Environmental Politics and Deliberative Democracy

Environmental Politics and Deliberative Democracy

Examining the Promise of New Modes of Governance

Edited by Karin Bäckstrand, Jamil Kahn, Annica Kronsell and Eva Lövbrand

Can new modes of governance, such as public–private partnerships, stakeholder consultations and networks, promote effective environmental policy performance as well as increased deliberative and participatory quality? This book argues that in academic inquiry and policy practice there has been a deliberative turn, manifested in a revitalized interest in deliberative democracy coupled with calls for novel forms of public–private governance. By linking theory and practice, the contributors critically examine the legitimacy and effectiveness of new modes of governance, using a range of case studies on climate, forestry, water and food safety policies from local to global levels.

Chapter 11: Local Climate Mitigation and Network Governance: Progressive Policy Innovation or Status Quo in Disguise?

Jamil Khan

Subjects: environment, environmental governance and regulation, environmental politics and policy, politics and public policy, environmental politics and policy, european politics and policy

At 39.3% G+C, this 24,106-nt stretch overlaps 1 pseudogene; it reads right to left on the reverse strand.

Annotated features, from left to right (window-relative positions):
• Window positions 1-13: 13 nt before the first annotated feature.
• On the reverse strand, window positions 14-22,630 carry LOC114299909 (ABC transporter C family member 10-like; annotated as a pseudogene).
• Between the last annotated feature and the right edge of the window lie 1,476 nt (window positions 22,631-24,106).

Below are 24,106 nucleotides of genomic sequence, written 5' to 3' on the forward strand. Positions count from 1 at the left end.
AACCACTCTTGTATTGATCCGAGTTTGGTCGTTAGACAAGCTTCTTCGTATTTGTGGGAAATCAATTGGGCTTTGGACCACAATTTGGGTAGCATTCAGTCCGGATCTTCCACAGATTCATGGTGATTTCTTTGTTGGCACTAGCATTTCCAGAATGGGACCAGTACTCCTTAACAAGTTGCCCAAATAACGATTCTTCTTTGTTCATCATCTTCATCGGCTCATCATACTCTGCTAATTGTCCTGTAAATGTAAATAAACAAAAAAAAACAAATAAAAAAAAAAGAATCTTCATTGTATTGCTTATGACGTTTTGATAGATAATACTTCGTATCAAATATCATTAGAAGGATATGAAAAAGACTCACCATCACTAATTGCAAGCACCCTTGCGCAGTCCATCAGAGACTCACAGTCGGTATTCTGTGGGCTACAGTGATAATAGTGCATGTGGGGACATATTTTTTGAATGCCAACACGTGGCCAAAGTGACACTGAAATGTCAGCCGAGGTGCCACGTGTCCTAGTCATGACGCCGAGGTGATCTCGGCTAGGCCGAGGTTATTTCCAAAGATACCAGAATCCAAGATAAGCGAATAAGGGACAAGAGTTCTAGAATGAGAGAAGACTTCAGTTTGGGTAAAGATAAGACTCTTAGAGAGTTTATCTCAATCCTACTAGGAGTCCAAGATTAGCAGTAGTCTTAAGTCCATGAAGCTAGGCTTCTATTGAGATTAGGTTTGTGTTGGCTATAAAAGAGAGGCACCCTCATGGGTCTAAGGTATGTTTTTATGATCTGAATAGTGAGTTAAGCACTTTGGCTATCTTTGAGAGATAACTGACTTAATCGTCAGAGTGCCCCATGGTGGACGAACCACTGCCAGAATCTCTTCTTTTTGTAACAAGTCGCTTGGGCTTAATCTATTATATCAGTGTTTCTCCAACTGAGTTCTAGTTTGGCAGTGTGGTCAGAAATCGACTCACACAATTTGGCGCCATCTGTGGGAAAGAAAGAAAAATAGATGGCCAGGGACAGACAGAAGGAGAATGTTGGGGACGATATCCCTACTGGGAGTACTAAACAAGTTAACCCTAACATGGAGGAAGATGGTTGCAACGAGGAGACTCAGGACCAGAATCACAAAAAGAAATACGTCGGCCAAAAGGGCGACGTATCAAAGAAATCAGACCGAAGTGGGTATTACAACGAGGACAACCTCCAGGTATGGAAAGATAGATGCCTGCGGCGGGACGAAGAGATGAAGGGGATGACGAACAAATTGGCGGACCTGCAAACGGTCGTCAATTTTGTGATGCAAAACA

Jamil Khan INTRODUCTION Many municipalities around the world have taken a pioneering role in tackling climate change, making the local level an important political arena for climate governance (Bulkeley and Betsill, 2003; Coenen and Menkveld, 2002; Collier, 1997). The proliferation of transnational climate networks between municipalities has led to a diffusion of autonomous local climate governance that is independent of states or international institutions (Kern and Bulkeley, 2009). Although the climate goals of pioneer municipalities are often more ambitious than those enacted by national governments or international organizations, these municipalities face great challenges since they lack authority to enforce policy compliance (Betsill and Bulkeley 2007). In order to attain effective implementation of mitigation measures, it is therefore necessary to forge consensus among different municipal actors around ambitious climate policy goals. Against this background, this chapter examines network governance as an important aspect of local climate politics. In line with Chapter 5, network governance can be understood as a ‘new’ mode of governance since it involves the participation of private actors (business, NGOs) in the policy and implementation process, and is based on a mix of hierarchical and non-hierarchical forms of steering (Bogason and Musso, 2006; Koimann, 2003; Pierre and Peters, 2000). In network governance, the municipality is a facilitator rather than commander and implementer. As such it does not replace hierarchical forms of steering based on administrative rationality, but exists alongside these more traditional modes of governance. This chapter pays particular attention to the ‘promise’ of network governance in local...

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